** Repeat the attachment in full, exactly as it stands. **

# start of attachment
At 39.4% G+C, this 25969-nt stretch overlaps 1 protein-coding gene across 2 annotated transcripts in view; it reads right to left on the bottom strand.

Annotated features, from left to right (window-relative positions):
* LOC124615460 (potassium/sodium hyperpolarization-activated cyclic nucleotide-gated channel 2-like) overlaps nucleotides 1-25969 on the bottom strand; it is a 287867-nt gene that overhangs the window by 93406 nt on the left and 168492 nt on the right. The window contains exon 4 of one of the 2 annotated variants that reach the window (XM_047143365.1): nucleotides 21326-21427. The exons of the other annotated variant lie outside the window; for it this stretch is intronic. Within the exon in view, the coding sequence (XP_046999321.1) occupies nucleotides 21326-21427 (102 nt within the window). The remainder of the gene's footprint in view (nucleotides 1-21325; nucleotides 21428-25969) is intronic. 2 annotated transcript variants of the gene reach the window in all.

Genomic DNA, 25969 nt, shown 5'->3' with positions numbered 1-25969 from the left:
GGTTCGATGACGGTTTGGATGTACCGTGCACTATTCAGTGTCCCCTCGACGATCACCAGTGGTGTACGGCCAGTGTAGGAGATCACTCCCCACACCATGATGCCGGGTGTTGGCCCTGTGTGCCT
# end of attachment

At 39.4% G+C, this 25969-nt stretch overlaps 1 protein-coding gene across 2 annotated transcripts in view; it reads right to left on the bottom strand.

Annotated features, from left to right (window-relative positions):
* LOC124615460 (potassium/sodium hyperpolarization-activated cyclic nucleotide-gated channel 2-like) overlaps nucleotides 1-25969 on the bottom strand; it is a 287867-nt gene that overhangs the window by 93406 nt on the left and 168492 nt on the right. The window contains exon 4 of one of the 2 annotated variants that reach the window (XM_047143365.1): nucleotides 21326-21427. The exons of the other annotated variant lie outside the window; for it this stretch is intronic. Within the exon in view, the coding sequence (XP_046999321.1) occupies nucleotides 21326-21427 (102 nt within the window). The remainder of the gene's footprint in view (nucleotides 1-21325; nucleotides 21428-25969) is intronic. 2 annotated transcript variants of the gene reach the window in all.

Genomic DNA, 25969 nt, shown 5'->3' with positions numbered 1-25969 from the left:
GGTTCGATGACGGTTTGGATGTACCGTGCACTATTCAGTGTCCCCTCGACGATCACCAGTGGTGTACGGCCAGTGTAGGAGATCACTCCCCACACCATGATGCCGGGTGTTGGCCCTGTGTGCCT